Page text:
Gregorian calendar and Julian calendar - what's the difference?
A Short History of the Modern Calendar
Reading Julian Dates b
the julian calendar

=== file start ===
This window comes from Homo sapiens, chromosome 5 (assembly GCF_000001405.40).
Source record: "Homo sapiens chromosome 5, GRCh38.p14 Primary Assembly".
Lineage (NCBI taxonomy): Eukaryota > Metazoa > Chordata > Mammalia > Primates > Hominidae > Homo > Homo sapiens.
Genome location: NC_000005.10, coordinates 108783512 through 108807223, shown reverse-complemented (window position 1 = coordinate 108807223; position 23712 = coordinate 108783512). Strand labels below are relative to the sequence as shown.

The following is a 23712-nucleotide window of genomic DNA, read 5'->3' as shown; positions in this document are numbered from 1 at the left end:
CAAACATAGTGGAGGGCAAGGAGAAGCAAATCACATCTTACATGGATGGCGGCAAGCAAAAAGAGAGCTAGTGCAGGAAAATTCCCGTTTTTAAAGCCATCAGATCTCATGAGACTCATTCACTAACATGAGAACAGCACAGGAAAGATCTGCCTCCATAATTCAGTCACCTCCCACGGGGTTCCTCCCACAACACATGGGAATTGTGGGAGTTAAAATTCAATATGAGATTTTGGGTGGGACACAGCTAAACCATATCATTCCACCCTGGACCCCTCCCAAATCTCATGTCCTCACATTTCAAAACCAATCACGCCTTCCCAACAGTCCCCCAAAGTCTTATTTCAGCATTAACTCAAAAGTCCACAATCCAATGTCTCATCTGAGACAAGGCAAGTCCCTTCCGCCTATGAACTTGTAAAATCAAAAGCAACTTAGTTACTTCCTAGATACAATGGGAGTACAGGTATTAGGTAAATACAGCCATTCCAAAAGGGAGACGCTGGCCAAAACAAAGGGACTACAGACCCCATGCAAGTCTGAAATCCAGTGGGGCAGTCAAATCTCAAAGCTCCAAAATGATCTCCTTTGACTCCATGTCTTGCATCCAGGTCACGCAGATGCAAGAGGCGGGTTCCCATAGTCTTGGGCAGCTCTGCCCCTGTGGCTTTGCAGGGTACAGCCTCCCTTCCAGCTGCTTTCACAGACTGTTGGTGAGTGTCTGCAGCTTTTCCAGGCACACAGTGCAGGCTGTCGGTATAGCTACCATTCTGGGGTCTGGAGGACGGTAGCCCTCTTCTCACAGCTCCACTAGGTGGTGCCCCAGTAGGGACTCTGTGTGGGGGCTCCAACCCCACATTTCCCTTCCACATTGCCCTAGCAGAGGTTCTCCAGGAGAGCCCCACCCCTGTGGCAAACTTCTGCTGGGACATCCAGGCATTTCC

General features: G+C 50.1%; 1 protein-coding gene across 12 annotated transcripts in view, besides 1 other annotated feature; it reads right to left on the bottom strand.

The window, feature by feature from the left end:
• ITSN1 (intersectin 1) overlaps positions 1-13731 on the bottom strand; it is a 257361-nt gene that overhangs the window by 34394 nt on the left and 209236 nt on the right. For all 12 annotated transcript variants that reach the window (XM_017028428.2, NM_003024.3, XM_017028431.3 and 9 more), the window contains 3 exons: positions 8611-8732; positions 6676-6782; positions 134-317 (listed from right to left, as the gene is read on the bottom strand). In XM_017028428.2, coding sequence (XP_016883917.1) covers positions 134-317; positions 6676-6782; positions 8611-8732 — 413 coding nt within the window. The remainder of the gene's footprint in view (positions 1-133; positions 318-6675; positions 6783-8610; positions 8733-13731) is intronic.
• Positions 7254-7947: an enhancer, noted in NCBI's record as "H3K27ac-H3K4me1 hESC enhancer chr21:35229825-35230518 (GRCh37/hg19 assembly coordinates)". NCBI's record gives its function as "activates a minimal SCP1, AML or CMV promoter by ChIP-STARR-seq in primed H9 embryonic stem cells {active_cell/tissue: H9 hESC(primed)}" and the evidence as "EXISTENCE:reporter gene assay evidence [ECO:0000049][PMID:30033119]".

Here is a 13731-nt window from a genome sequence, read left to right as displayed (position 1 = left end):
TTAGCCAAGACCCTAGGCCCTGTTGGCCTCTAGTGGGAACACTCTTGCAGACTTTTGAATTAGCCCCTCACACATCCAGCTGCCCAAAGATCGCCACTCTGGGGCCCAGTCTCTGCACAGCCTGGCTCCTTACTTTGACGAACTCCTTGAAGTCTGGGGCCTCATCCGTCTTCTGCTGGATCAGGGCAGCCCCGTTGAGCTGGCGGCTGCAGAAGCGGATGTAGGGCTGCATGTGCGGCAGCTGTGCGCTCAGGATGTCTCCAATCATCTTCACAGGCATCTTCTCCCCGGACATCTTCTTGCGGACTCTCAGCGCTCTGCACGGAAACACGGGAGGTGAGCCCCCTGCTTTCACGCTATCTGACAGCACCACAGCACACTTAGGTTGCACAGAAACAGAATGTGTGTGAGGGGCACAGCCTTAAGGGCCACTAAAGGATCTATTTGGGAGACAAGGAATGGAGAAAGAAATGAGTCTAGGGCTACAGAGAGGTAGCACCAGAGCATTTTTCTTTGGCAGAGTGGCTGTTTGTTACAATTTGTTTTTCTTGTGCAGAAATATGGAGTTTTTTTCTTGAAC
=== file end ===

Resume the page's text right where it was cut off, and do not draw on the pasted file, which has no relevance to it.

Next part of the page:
The Julian calendar, proposed by Julius Caesar in 46 BC, was a reform of the Roman calendar. It took effect on 1 January 45 BC, by edict. It was the predominant calendar in the Roman world, most of Europe, and in European settlements in the Americas and elsewhere, until it was refined and gradually replaced by the Gregorian calendar, promulgated in 1582 by Pope Gregory XIII. The Julian calendar gains against the mean tropical year at the rate of one day in 128 years. For the Gregorian calendar, the figure is one day in 3,030 years. The difference in the average length of the year between Julian and Gregorian is 0.002%, being 10.8 minutes longer.
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